Trust in governing comes in many different forms, but it is based upon the ability to rely upon the information that is provided by one's government, and when government is less than forthright to its constituents then one must question whether government is actually operating in the best interests of its people.
I was copied in an email string between Oakland workers' compensation attorney Julius Young (who also has a blog at http://www.workerscompzone.com/) and Department of Industrial Relations Director Christine Baker, where an issue as to the existence of sensitive and controversial memorandum concerning the constitutionality of the proposed Independent Medical Review system was raised.
Baker denied the existence of any such memorandum.
WorkCompCentral came into possession of such memorandum yesterday and published it today.
Here is the entire email string between Young and Baker:
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On Aug 13, 2012, at 4:59 PM, Julius Young wrote:
I know you are quite busy whether everything going on but would like to pose a question to you that Rosa Moran was not able to answer in the meeting she attended today with a small group of East Bay applicant attorneys ( a group or very reasonable attorneys that I recall offering as a resource on these issues to both you and Angie).
Re the proposal for IMR which has no judicial review and can not be overridden by a face to face QME, it has come to my attention that the DWC or CHSWC obtained an outside opinion/consultation from a law professor at UC Hastings on the constitutionality of/due process issues concerning IMR. I think that it would be helpful to the comp community generally and legislative staffs to get that Hastings law professor analysis document.
I am copying David DePaolo at Workcompcentral and Marc Lifsher at LA Times who follows these workers comp bill issues, since I think the UC Hastings analysis may be of interest as this bill is debated.
Can you have someone forward that to one of us?
By the way, I had asked Lach Taylor whether CHSWC has studies on how IMR has worked out for other state such as Texas and others. Lach had said he was looking for that information but I did not hear after re-inquiring.
Can DIR provide that to someone in the comp community. Is it possible to share those with the comp community so these proposals can be better evaluated?
If there is someone else who needs to be asked on these issues, pls let us know
On Aug 13, 2012, at 5:01 PM, Christine Baker wrote:
We did not get an opinion from Hastings or any one else. I believe the employers did. I don't have that.
On Aug 13, 2012, at 5:50 PM, Julius Young wrote:
Can you tell us all who could provide a copy of that Hastings memo. It is hard to think CHSWC was not given a copy of that but who can provide that? Clearly that is something you would want to see in your oversight role.
On Aug 13, 2012, at 5:54 PM, Christine Baker wrote:
I had not heard of this analysis until you told me. Who requested it?
On Aug 13, 2012, at 6:33 PM, Julius Young wrote:
I will look into this Hastings memo but assume you will try to get a copy as well. On the other item It would be great if CHSWC will provide the comp community access to information gleaned on IMR in other states and how that worked out. It would be a good CHSWC study item.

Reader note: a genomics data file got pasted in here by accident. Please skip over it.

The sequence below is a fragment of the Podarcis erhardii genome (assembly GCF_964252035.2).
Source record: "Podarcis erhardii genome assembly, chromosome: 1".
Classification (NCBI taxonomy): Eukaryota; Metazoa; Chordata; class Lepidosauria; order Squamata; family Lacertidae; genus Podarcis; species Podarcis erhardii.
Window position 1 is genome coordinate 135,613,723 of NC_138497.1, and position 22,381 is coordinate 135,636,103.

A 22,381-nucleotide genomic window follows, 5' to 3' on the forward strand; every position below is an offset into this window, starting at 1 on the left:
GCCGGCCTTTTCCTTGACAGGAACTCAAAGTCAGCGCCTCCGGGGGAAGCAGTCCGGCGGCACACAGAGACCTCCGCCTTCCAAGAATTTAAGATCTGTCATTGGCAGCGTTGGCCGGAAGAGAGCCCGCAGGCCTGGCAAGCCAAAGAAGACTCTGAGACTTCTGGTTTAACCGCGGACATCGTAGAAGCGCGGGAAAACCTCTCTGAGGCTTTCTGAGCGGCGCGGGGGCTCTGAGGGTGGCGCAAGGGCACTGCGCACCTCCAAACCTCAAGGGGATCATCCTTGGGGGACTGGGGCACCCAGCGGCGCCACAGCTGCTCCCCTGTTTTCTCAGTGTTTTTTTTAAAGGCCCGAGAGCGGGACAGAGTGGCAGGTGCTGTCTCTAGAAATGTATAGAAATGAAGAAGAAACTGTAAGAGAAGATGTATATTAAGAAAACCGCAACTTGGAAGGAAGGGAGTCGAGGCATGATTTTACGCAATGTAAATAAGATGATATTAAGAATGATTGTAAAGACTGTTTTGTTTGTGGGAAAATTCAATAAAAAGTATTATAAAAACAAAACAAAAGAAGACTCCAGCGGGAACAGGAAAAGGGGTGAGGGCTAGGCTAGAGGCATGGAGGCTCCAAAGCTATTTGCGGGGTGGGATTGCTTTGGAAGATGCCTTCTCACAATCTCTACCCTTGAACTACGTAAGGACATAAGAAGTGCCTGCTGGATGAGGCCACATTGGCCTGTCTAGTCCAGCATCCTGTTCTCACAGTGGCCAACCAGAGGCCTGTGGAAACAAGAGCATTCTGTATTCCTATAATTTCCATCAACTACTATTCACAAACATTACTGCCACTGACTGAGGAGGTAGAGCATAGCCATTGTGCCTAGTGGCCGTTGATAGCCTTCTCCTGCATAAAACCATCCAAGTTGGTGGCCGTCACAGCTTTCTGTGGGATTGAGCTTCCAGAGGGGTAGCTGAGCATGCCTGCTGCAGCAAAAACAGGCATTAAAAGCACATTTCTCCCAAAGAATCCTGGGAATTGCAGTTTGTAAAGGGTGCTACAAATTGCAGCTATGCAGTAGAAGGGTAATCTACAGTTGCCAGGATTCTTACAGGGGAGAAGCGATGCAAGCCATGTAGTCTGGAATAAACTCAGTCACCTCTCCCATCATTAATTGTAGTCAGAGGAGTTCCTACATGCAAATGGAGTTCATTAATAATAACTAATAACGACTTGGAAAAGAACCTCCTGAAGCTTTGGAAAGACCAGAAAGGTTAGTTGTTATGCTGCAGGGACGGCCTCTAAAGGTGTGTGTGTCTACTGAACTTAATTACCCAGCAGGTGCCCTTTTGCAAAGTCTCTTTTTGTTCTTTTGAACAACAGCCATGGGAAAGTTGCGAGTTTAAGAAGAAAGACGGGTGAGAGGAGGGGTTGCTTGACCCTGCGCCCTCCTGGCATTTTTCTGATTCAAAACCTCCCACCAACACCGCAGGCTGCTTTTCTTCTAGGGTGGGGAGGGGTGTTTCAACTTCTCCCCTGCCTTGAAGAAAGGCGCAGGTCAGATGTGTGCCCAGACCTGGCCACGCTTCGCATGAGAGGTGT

On August 13, 2012, at 6:40 PM, Christine Baker wrote:
I believe the medical study is posted. Imr is discussed there. I am shocked that you think that maintaining status quo is better than pouring 700 million new dollars into benefits and redirecting the dollars from certain add ons and fecs for an additional billion.
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A memorandum prepared by Daniel R. Sovocool, an attorney with Nixon Peabody in San Francisco, provides an analysis of the constitutionality of proposed Labor Code Section 4610.6. It is dated August 6, 2012 and addressed to "Client."
Sovocool says that limiting review of IMR decisions to a showing of fraud, bias or conflict of interest “may create due process concerns.”
Article IX, Section 4, of the California Constitution requires that all decisions of a tribunal, such as an industrial accident commission, must be subject to review by the appellate courts of the state, Sovocool explained. The Legislature is authorized to limit review of an IMR decision to very narrow grounds, but Sovocool said there are still potential problems with the proposal.
“Of concern, however, is that if an independent medical reviewer makes a factual error, even a glaring error, there appears to be no process for that error to be reviewed, much less overturned,” Sovocool writes. “There is no right to a hearing on that basis. Coupled with the absence of any examination, and the absence of any interaction between the injured worker seeking care and the reviewer (all decisions are made based on medical records and reports only), we think this is a significant issue, and may give rise to due process arguments.”
Is this the sort of opinion that could derail the proposed reform? Perhaps. (Remember DIR unabashedly publicly issued support for the proposed reform on August 16).
Did the DIR have this when Baker denied that DIR had heard of it when questioned by Young? I don't know.
But I think there's enough here to question the reliability of information being provided by our government.
By the way, an internal DIR memo, also published by WorkCompCentral today, was generated 8/18/2012 - 5 days after the exchange between Young and Baker and 2 days after DIR's press release supporting the proposed reform. It also questioned the constitutionality (albeit in less direct terms) of the IMR process.